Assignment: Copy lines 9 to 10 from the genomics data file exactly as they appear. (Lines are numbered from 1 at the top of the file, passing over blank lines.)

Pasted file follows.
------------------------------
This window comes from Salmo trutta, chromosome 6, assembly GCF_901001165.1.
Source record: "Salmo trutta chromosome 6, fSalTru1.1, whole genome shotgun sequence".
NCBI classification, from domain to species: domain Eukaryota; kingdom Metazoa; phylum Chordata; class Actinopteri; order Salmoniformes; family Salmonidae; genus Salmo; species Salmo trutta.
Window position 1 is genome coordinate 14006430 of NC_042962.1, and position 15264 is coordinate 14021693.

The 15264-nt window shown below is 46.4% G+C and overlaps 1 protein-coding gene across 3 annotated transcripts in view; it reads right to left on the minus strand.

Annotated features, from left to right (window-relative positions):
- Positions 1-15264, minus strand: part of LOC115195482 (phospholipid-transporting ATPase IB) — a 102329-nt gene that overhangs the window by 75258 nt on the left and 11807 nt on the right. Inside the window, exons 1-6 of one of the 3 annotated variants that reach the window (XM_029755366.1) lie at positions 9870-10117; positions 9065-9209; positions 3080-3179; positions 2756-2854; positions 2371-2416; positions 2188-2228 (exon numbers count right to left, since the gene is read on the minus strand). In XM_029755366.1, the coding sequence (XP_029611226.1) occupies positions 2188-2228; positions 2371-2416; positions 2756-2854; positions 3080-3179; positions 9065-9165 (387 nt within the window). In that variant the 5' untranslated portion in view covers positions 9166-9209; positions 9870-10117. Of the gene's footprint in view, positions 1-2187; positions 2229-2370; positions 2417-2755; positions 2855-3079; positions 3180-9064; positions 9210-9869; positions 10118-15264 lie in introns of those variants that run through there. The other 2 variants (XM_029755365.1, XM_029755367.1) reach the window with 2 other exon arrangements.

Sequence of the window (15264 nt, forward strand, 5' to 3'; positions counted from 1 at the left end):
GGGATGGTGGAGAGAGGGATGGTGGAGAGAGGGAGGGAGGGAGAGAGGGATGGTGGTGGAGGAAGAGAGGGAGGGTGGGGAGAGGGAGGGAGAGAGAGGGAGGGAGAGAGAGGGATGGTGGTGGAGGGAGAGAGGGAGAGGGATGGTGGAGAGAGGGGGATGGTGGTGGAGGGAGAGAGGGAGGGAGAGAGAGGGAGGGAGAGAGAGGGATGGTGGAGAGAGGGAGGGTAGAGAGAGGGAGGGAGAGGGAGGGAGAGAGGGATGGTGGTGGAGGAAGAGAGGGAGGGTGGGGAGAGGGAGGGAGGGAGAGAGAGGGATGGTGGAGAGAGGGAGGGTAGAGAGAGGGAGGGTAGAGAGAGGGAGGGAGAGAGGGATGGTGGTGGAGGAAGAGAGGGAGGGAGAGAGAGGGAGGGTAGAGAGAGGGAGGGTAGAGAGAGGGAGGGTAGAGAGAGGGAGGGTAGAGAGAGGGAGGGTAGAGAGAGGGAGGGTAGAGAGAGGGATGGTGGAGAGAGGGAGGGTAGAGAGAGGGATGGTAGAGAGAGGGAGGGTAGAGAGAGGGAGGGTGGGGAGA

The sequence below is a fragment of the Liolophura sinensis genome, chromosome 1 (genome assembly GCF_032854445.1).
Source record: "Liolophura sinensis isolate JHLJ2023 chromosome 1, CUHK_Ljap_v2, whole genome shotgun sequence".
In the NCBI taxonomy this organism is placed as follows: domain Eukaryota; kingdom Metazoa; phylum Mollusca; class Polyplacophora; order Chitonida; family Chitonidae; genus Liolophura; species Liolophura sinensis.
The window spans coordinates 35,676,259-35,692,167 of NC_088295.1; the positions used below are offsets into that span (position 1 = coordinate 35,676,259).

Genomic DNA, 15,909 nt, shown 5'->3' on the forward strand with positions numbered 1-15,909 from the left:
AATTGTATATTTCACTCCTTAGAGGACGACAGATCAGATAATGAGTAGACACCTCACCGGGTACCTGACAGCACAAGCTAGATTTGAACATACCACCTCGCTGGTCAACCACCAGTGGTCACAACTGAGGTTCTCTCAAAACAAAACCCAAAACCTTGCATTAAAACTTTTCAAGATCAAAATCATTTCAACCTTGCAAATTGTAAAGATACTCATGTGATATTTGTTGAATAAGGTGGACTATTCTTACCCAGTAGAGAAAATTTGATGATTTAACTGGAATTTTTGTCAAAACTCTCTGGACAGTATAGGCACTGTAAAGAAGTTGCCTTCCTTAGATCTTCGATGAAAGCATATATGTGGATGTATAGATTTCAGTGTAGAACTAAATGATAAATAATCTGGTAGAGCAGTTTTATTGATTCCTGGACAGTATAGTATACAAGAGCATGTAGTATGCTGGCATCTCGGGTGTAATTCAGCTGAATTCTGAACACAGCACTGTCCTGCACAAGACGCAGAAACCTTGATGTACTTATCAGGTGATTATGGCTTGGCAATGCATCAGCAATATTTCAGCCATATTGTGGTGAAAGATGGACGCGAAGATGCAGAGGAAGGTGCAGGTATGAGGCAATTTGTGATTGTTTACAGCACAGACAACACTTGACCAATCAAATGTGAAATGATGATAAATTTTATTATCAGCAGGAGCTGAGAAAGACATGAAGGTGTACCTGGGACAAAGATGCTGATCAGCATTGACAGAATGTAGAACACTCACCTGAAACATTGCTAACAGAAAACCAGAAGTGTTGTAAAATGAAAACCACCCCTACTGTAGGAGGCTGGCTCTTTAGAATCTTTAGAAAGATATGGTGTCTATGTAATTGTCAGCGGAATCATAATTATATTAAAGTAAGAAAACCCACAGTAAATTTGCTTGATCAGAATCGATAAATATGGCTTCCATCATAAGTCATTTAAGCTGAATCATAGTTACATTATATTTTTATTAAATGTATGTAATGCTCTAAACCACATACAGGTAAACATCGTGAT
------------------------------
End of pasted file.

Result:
GGGATGGTGGAGAGAGGGATGGTGGAGAGAGGGAGGGAGGGAGAGAGGGATGGTGGTGGAGGAAGAGAGGGAGGGTGGGGAGAGGGAGGGAGAGAGAGGGAGGGAGAGAGAGGGATGGTGGTGGAGGGAGAGAGGGAGAGGGATGGTGGAGAGAGGGGGATGGTGGTGGAGGGAGAGAGGGAGGGAGAGAGAGGGAGGGAGAGAGAGGGATGGTGGAGAGAGGGAGGGTAGAGAGAGGGAGGGAGAGGGAGGGAGAGAGGGATGGTGGTGGAGGAAGAGAGGGAGGGTGGGGAGAGGGAGGGAGGGAGAGAGAGGGATGGTGGAGAGAGGGAGGGTAGAGAGAGGGAGGGTAGAGAGAGGGAGGGAGAGAGGGATGGTGGTGGAGGAAGAGAGGGAGGGAGAGAGAGGGAGGGTAGAGAGAGGGAGGGTAGAGAGAGGGAGGGTAGAGAGAGGGAGGGTAGAGAGAGGGAGGGTAGAGAGAGGGAGGGTAGAGAGAGGGATGGTGGAGAGAGGGAGGGTAGAGAGAGGGATGGTAGAGAGAGGGAGGGTAGAGAGAGGGAGGGTGGGGAGA

The sequence below is a fragment of the Liolophura sinensis genome, chromosome 1 (genome assembly GCF_032854445.1).